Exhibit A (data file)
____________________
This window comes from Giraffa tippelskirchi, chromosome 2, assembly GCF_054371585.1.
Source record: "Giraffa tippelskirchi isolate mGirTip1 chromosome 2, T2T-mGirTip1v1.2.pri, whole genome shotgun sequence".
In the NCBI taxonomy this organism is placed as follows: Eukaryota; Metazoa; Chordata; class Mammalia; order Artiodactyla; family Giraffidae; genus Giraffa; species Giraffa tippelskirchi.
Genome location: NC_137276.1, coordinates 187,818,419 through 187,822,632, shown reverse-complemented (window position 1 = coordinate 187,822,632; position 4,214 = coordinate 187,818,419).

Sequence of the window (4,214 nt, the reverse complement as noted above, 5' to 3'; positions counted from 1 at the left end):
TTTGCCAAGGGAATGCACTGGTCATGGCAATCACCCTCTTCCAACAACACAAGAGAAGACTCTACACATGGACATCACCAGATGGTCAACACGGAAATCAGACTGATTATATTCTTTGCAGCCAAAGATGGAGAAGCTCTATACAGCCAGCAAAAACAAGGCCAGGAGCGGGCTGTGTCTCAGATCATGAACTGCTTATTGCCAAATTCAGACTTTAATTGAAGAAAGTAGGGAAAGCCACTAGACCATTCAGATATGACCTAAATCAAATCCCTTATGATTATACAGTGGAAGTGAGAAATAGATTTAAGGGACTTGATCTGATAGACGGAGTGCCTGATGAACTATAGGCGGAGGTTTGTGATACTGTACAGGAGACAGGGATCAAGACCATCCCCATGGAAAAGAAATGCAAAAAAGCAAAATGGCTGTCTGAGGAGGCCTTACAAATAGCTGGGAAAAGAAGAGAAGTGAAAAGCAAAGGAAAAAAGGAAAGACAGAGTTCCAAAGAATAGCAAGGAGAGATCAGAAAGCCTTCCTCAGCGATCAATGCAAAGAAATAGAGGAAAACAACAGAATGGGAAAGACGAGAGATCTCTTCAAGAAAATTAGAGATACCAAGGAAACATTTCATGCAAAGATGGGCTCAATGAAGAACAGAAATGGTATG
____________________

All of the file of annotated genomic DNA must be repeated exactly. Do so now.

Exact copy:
This window comes from Giraffa tippelskirchi, chromosome 2, assembly GCF_054371585.1.
Source record: "Giraffa tippelskirchi isolate mGirTip1 chromosome 2, T2T-mGirTip1v1.2.pri, whole genome shotgun sequence".
In the NCBI taxonomy this organism is placed as follows: Eukaryota; Metazoa; Chordata; class Mammalia; order Artiodactyla; family Giraffidae; genus Giraffa; species Giraffa tippelskirchi.
Genome location: NC_137276.1, coordinates 187,818,419 through 187,822,632, shown reverse-complemented (window position 1 = coordinate 187,822,632; position 4,214 = coordinate 187,818,419).

Sequence of the window (4,214 nt, the reverse complement as noted above, 5' to 3'; positions counted from 1 at the left end):
TTTGCCAAGGGAATGCACTGGTCATGGCAATCACCCTCTTCCAACAACACAAGAGAAGACTCTACACATGGACATCACCAGATGGTCAACACGGAAATCAGACTGATTATATTCTTTGCAGCCAAAGATGGAGAAGCTCTATACAGCCAGCAAAAACAAGGCCAGGAGCGGGCTGTGTCTCAGATCATGAACTGCTTATTGCCAAATTCAGACTTTAATTGAAGAAAGTAGGGAAAGCCACTAGACCATTCAGATATGACCTAAATCAAATCCCTTATGATTATACAGTGGAAGTGAGAAATAGATTTAAGGGACTTGATCTGATAGACGGAGTGCCTGATGAACTATAGGCGGAGGTTTGTGATACTGTACAGGAGACAGGGATCAAGACCATCCCCATGGAAAAGAAATGCAAAAAAGCAAAATGGCTGTCTGAGGAGGCCTTACAAATAGCTGGGAAAAGAAGAGAAGTGAAAAGCAAAGGAAAAAAGGAAAGACAGAGTTCCAAAGAATAGCAAGGAGAGATCAGAAAGCCTTCCTCAGCGATCAATGCAAAGAAATAGAGGAAAACAACAGAATGGGAAAGACGAGAGATCTCTTCAAGAAAATTAGAGATACCAAGGAAACATTTCATGCAAAGATGGGCTCAATGAAGAACAGAAATGGTATG